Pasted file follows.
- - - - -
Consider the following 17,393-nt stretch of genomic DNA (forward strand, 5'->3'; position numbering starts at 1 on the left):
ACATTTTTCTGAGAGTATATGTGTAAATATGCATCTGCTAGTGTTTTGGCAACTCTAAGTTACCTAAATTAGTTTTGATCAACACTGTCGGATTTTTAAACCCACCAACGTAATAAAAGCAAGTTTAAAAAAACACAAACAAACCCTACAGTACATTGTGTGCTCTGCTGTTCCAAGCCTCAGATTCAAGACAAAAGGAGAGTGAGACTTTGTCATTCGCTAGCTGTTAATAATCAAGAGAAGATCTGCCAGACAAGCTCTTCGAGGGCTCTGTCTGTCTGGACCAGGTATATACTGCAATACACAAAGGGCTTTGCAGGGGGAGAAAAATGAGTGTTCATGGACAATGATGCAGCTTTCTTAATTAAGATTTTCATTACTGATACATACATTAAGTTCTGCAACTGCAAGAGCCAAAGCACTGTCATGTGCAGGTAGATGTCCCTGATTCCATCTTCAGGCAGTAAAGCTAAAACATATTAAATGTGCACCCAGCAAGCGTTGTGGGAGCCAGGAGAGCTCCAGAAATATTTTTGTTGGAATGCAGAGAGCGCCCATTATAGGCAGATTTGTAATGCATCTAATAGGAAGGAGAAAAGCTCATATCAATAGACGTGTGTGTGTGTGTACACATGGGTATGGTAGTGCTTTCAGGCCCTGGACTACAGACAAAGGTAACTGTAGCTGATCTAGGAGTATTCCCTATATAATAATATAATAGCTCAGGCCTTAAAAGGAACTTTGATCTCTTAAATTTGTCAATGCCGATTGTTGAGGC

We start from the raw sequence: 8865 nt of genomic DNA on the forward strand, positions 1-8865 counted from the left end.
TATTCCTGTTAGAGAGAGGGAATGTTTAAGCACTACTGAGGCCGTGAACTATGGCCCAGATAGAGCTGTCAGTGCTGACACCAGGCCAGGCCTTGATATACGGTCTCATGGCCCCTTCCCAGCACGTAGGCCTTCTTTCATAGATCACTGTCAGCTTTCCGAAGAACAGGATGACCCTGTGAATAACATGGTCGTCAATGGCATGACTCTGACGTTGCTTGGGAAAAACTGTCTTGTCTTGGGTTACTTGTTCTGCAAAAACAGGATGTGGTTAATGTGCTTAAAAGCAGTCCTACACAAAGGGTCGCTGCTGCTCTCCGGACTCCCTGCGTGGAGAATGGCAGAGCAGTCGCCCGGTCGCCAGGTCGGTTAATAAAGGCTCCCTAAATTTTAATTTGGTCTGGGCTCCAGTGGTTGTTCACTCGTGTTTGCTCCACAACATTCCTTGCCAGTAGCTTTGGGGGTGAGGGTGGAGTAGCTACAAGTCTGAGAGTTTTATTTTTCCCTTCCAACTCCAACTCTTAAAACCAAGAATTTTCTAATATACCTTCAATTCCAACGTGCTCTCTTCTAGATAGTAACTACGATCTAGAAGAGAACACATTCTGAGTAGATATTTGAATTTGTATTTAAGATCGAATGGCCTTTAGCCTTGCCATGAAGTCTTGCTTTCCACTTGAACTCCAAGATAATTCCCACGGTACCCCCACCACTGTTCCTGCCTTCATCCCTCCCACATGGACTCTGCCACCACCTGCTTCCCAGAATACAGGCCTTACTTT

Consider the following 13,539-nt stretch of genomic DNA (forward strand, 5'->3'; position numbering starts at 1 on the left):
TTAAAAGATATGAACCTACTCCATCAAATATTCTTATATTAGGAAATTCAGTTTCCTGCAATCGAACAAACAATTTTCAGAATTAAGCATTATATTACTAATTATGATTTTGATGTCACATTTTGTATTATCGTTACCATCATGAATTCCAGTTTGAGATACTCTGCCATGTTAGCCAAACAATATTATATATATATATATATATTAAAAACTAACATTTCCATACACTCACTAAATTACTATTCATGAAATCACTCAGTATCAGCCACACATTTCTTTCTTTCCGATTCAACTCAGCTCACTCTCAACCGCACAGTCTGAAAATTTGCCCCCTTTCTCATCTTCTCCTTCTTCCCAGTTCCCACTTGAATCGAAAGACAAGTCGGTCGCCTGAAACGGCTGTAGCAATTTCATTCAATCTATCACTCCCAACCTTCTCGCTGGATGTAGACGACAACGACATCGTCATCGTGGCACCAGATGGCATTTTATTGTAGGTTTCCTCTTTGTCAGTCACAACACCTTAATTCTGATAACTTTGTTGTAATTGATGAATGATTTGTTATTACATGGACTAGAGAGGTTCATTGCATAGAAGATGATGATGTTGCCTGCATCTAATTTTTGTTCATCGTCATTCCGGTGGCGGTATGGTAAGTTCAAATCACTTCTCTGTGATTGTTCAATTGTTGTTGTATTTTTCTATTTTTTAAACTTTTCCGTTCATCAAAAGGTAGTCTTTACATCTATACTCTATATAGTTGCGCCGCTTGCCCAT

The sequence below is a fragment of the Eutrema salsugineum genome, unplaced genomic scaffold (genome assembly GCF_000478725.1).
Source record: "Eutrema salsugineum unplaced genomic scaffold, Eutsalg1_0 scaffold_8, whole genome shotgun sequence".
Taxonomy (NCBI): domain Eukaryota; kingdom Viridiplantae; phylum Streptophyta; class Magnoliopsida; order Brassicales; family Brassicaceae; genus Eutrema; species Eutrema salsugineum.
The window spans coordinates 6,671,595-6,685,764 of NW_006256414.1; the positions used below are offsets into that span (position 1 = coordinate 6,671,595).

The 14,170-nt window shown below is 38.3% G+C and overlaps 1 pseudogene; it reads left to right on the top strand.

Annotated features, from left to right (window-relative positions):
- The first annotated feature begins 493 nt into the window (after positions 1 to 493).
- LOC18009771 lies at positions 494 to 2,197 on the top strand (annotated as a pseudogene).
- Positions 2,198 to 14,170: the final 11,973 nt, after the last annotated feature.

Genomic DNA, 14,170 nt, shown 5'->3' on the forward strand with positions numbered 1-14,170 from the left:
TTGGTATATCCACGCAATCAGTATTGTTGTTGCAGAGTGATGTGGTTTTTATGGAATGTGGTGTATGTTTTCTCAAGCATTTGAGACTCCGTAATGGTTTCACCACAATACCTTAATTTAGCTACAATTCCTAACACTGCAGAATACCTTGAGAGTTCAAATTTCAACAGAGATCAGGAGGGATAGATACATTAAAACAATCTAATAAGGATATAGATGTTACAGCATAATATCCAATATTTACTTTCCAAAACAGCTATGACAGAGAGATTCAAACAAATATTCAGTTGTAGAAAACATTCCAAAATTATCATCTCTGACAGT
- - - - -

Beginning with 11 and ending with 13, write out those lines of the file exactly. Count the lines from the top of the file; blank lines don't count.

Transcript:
The 14,170-nt window shown below is 38.3% G+C and overlaps 1 pseudogene; it reads left to right on the top strand.

Annotated features, from left to right (window-relative positions):
- The first annotated feature begins 493 nt into the window (after positions 1 to 493).